ALPHARETTA, Ga.Sept. 20, 2022 -- The Society to Improve Diagnosis in Medicine (SIDM) is issuing the third grant round, totaling $3 million over three years, as part of the organization's DxQI Seed Grant Program. 19 organizations will receive awards up to $50,000 to test interventions to improve the quality, accuracy, and timeliness of diagnoses.

Despite the considerable commitment and expertise of all healthcare team members, delayed or inaccurate diagnoses are happening to millions of patients each year. It is estimated that 12 million adults in the United States experience a diagnostic error every year in outpatient settings alone. Diagnosis failures result in as many as 80,000 premature deaths every year in U.S. hospitals.

"Inaccurate or delayed diagnoses are the most common, catastrophic, and costly of all medical errors," said Jennie Ward-Robinson, PhD, Chief Executive Officer, SIDM. "The DxQI Seed Grant Program is designed to stimulate innovation in the field of diagnostic quality, an area where practice improvement activity is lagging. Through engaging health professionals and patients in creating, developing and testing promising interventions, the program unleashes the ingenuity of the healthcare community and directs that energy to addressing this issue."

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Grantees selected focused on developing interventions to reduce diagnostic errors in three specific disease categories—cancers, vascular events, and infections—which account for most inaccurate or delayed diagnoses that result in serious harm or death according to a study published in Diagnosis. Many grantees also included a focus on improving diagnostic quality outcomes related to health disparities associated with age, race, gender, or other social determinants of health.  Through support from The John A. Hartford Foundation, the program also includes an Age-Friendly Care DxQI Seed Grant awardee who will implement a project to improve diagnostic quality and safety for older adults.

Ultimately, the program will help clinicians, hospitals, and health systems take specific steps to improve diagnostic quality and safety by building an evidence base of effective interventions. Once tested, SIDM will create a clearinghouse of the interventions and be a catalyst for the adoption of effective practices by other organizations across the country.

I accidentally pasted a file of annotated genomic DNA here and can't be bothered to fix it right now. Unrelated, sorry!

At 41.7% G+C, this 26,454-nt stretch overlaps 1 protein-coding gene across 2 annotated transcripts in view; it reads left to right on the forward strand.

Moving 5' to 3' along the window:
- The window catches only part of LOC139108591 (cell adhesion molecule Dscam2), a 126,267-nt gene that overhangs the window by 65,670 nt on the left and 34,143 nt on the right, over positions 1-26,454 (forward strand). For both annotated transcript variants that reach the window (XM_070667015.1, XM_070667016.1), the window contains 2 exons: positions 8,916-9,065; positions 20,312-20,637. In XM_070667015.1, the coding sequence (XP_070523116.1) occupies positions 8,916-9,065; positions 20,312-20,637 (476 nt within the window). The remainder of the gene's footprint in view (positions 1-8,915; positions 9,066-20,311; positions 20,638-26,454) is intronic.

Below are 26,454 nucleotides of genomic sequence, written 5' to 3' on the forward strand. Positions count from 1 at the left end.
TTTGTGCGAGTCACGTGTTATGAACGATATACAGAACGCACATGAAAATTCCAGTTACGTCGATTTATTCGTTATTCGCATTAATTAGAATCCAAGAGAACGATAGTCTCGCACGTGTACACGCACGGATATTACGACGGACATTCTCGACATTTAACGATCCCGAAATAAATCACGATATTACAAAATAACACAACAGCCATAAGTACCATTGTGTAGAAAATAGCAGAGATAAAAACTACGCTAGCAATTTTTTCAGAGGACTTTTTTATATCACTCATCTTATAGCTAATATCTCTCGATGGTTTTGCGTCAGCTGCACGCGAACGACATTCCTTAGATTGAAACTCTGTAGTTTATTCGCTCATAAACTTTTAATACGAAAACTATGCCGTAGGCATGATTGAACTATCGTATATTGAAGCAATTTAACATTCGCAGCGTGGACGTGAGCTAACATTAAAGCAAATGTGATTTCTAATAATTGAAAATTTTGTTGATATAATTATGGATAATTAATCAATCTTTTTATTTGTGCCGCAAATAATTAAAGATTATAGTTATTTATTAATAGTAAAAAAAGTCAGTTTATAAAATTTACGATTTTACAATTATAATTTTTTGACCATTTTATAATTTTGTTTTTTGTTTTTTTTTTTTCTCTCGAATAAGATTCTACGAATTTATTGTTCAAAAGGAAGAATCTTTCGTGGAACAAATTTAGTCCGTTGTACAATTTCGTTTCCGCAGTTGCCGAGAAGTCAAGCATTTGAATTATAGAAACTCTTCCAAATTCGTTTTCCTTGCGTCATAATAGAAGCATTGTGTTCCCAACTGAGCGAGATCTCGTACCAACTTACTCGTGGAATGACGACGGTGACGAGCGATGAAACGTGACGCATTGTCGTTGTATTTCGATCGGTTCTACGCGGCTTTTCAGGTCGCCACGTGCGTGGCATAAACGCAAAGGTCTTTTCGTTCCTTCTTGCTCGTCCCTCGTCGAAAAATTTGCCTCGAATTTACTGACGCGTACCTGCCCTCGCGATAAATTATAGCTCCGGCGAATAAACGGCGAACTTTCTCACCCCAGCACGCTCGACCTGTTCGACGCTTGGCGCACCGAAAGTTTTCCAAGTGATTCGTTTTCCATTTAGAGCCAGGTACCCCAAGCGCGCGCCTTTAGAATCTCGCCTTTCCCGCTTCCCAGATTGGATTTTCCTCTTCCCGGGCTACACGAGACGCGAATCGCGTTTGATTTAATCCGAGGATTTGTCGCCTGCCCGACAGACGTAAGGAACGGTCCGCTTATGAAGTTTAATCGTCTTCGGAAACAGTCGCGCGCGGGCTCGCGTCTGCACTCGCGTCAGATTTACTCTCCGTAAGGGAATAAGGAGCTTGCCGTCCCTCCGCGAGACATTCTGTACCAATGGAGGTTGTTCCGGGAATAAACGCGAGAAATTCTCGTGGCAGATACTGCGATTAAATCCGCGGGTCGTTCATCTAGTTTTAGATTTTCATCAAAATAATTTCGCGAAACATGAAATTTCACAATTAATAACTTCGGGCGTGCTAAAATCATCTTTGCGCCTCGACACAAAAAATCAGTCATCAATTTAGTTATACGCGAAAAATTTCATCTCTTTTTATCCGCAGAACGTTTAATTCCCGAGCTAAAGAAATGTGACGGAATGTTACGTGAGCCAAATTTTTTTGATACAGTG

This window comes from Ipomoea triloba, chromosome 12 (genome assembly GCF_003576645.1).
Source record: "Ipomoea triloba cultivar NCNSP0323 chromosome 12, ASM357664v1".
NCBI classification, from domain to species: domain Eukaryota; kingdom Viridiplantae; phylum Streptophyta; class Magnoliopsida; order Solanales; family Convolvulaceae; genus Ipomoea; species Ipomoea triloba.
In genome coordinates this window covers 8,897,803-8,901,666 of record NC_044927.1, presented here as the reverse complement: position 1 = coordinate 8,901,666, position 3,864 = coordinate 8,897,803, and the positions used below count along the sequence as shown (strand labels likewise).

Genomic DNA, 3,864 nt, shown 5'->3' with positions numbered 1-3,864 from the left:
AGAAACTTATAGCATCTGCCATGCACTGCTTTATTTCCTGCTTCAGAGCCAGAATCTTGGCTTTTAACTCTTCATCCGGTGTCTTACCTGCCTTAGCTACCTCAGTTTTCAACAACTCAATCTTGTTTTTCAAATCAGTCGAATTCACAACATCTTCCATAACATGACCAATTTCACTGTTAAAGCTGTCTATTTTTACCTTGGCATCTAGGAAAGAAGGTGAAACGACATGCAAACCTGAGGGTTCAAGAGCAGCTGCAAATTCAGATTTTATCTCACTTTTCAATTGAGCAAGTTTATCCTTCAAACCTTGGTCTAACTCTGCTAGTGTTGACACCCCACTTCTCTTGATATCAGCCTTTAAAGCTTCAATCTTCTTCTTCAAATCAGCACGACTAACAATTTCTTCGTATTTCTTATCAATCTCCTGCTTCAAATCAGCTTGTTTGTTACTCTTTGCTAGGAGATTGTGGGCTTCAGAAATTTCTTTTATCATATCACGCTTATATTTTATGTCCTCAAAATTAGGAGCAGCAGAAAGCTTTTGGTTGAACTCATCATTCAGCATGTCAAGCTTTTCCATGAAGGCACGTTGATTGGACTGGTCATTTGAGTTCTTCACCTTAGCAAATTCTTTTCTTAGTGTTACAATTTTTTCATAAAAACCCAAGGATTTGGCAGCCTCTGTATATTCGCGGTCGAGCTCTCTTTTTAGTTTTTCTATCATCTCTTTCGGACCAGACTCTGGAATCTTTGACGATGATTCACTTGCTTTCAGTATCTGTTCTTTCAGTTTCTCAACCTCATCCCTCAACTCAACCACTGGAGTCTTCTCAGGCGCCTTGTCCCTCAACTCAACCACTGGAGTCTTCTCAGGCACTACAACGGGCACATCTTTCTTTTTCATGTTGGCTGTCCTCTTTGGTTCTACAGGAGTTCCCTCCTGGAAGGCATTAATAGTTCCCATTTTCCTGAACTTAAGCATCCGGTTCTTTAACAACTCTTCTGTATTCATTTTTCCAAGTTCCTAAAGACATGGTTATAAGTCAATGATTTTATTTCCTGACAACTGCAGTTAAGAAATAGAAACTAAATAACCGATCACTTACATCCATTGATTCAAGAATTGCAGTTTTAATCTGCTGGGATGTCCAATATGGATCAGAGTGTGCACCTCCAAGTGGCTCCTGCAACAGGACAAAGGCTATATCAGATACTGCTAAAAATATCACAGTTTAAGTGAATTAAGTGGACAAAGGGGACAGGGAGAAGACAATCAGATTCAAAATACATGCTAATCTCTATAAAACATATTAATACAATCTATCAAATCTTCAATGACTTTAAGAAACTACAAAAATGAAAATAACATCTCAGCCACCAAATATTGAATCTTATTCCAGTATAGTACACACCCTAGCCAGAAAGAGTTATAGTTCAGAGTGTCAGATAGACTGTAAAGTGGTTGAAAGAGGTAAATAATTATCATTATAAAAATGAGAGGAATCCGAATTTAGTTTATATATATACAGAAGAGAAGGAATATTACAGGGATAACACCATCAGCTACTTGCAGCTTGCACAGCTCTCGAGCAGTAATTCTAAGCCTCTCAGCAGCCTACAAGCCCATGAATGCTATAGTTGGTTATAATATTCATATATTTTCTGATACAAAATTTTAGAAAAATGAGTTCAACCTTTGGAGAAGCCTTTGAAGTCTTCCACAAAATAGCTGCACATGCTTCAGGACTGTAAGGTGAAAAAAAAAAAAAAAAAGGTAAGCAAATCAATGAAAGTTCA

The DxQI grants align with SIDM's support for an inclusive approach to reducing diagnostic errors where patients and frontline health professionals engage in developing and testing approaches to improve diagnostic quality and safety.

"A diagnostic error isn't just about the clinician—it's about the complete care delivery process and includes all members of the healthcare team, including patients, which is why we sought to award grantees who recognize all of these important voices," said Doug Salvador, MD, MPH, Chief Quality Officer at Baystate Health and Chair of the DxQI Seed Grant Review Committee. "Solutions to diagnostic questions are important now more than ever. COVID-19 put a spotlight on getting the diagnosis right as quickly as possible and the consequences of failure to the patient, their families, and our society as a whole."

Here are six of the 19 grantees awarded in this round:

  • Baylor College of Medicine – Anemia in Post-Menarchal Pediatric Patients in the Emergency Department: Addressing Inequities in Evaluation and Management
  • Beth Israel Deaconess Medical Center – Improvement in Quality and Equity of Iron Deficiency Anemia Evaluation Using a Standardized Clinical Registry
  • Bingham Memorial Hospital – Improving Cancer Diagnosis and Care in Southeast Idaho
  • Huntsville Hospital Foundation – Improving Racial Equities in Lung Cancer Outcomes in the Greater Huntsville African American Community
  • New York City Health and Hospitals, Jacobi Medical Center – Using a Pediatric Resident Peer Network to Implement an "Improve Diagnosis Change Package" at Jacobi Medical Center, a Large NYC Municipal Safety-Net Hospital
  • Yale University School of Medicine – PE SafetyNet: An Artificial Intelligence-Enhanced Emergency Department Pulmonary Embolism Safety Net Focused on Reducing Diagnostic Delay

This year's Age-Friendly DxQI Seed Grant awardee is:

  • University of Rochester Medical Center – Improving EMS Assessment of Geriatric Fall Patients: An Opportunity for Improving Diagnosis in the Prehospital Care Setting


To review all 19 grantees and read the full description of each project.

The DxQI grantees will identify and implement small, practical tests of change, then begin to build evidence supporting interventions that could reduce harm due to diagnostic error if replicated and spread across other hospitals and health systems.

The DxQI Seed Grant Program is an initiative of the Society to Improve Diagnosis in Medicine with support from the Gordon and Betty Moore Foundation.

SIDM plans to open the next grant application period in November 2022. Organizations can learn more at

About the Society to Improve Diagnosis in Medicine (SIDM)

The Society to Improve Diagnosis in Medicine catalyzes and leads change to improve diagnosis and eliminate harm from diagnostic error. We work in partnership with patients, their families, the healthcare community, and every interested stakeholder. SIDM is the only organization focused solely on the problem of diagnostic error and improving the accuracy and timeliness of diagnosis. In 2015, SIDM established the Coalition to Improve Diagnosis to increase awareness and actions that improve diagnosis. Members of the Coalition represent hundreds of thousands of healthcare providers and patients—and the leading health organizations and government agencies involved in patient care. Visit to learn more.

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SOURCE The Society to Improve Diagnosis in Medicine